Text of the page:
From watching half of this show, I gathered that it’s cyberpunk roots are apparent. This show has been compared with Blade Runner in the movie world. For most part, that’s a fairly accurate comparison. The main plot point here is that a lot of the robots have been infected with the cognito virus. From what I gathered they have gained human-like consciousness. That’s also a fairly standard component in classic cyberpunk anime (see Boomers, certain androids in Ghost in the Shell movie and TV series, and Black Magic M-66). However, the only glimpse of the future I found from this show is that the concept of deeper exploration of human mind in anime.
Mushi Uta – here’s a show that would be called cyberpunk if the powers that resides in this show were supplied by cybernetic parts. But instead of technologically created parts, we have “mushi (bugs)”. The mushi are infecting people, and they’re giving people powers, and in some extreme cases, changing the personalities of the individuals inhabited. During battles, the mild and often shy individuals change their personality when they use the powers of the bugs. The characteristics of this show so far:
1. Mushi, as opposed to new technology, are affecting people (infection), and help ruining a lot of families, which form the basic structure of a society.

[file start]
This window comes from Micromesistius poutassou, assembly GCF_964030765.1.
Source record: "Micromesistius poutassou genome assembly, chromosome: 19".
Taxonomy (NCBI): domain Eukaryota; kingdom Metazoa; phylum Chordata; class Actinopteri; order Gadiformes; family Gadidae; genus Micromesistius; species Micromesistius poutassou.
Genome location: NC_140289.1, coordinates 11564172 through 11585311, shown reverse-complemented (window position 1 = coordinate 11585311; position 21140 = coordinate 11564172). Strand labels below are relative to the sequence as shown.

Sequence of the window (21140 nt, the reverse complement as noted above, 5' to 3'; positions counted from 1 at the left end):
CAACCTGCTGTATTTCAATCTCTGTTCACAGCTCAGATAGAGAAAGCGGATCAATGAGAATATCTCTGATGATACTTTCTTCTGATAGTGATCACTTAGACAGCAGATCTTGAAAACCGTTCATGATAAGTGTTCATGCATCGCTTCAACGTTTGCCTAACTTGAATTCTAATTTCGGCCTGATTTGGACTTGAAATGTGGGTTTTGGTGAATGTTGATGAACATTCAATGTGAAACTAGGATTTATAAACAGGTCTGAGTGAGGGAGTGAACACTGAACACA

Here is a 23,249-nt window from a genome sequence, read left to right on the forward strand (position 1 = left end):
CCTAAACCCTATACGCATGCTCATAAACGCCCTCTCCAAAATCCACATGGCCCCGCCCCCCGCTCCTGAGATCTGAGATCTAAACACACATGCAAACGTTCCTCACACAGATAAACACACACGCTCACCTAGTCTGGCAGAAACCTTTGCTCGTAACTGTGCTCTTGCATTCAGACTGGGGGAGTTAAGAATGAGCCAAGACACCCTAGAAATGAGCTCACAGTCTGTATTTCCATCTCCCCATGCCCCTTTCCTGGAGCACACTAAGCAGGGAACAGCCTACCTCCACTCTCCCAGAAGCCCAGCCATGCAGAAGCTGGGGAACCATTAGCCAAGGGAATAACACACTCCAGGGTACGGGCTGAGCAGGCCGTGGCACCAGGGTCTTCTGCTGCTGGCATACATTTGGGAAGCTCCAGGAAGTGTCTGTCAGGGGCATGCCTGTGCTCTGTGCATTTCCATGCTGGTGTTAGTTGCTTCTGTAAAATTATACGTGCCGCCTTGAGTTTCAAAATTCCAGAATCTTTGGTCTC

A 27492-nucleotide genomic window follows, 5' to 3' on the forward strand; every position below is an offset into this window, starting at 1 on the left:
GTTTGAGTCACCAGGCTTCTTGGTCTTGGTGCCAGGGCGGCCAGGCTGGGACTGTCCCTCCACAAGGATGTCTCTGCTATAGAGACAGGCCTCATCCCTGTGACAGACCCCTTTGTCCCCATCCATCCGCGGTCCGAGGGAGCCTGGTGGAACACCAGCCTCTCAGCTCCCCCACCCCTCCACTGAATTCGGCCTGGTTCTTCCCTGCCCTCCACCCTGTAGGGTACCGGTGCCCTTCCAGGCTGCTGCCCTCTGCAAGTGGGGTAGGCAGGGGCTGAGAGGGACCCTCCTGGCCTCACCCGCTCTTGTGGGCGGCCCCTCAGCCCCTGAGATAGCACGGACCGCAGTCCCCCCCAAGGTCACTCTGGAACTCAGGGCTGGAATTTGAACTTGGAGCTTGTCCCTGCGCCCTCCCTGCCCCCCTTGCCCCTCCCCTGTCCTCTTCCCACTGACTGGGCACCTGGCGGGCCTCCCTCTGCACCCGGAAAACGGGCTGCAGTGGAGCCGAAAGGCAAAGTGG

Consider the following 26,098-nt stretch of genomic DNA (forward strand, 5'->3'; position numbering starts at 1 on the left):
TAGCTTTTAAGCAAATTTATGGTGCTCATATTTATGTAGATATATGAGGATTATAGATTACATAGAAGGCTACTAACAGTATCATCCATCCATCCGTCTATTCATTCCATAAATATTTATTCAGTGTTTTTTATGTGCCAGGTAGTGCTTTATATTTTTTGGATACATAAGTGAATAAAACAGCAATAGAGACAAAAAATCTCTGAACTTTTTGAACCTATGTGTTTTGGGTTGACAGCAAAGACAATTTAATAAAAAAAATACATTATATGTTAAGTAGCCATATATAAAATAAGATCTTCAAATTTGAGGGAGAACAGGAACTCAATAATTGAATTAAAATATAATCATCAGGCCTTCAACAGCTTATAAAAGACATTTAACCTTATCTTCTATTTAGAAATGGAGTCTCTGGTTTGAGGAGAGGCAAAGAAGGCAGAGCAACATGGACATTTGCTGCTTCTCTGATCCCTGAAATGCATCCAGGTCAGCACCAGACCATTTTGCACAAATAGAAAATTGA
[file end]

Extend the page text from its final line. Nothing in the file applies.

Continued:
2. A group called the mushibane that tries to do something about the people infected (the mushitsuki) – that is trying to create a utopia for these mushitsuki, but without much success.
3. A governmental agency – the Special Environmental Conservation Executive Office, which is trying to arrest all the mushitsuki and send them to a place named “GARDEN” which can be termed as a concentration camp, and reeducate them and change them into something else. The agents they send out wears cyberpunk-like gears like goggles, armors and special weapons. The power of the male protagonist’s weapon is amplified by a mushi. Where in a standard cyberpunk, his weapon would be amplified by a cyber part.
4. So far, there isn’t any suggestion of a datasphere dystropia of any kind. But the story does take place in the near future.
5. If the mushi of the mushitsuki dies, the mushitsuki becomes the Fallen, and he or she loses dreams, memories, emotions, and the free will seems to disappear.
I haven’t seen enough of this show to get a glimpse of the future. But it’s suffice to say that the basic element in cyberpunk – technology, seems to be replaced by something more supernatural in this one, or perhaps, the technology is now infused with the “spirits” of nature. By spirits I mean like the view of the native Japanese religion Shinto, where a spirit, a god, resides in every living thing or things in nature.
Darker than Black – this one maybe a bit of a stretch here. However, the atmosphere, the undertone, and the main character and most of the characters is very close to the cyberpunk theme. Characteristics are:
1. A kind of post apocalyptic world where the real sky is now hidden.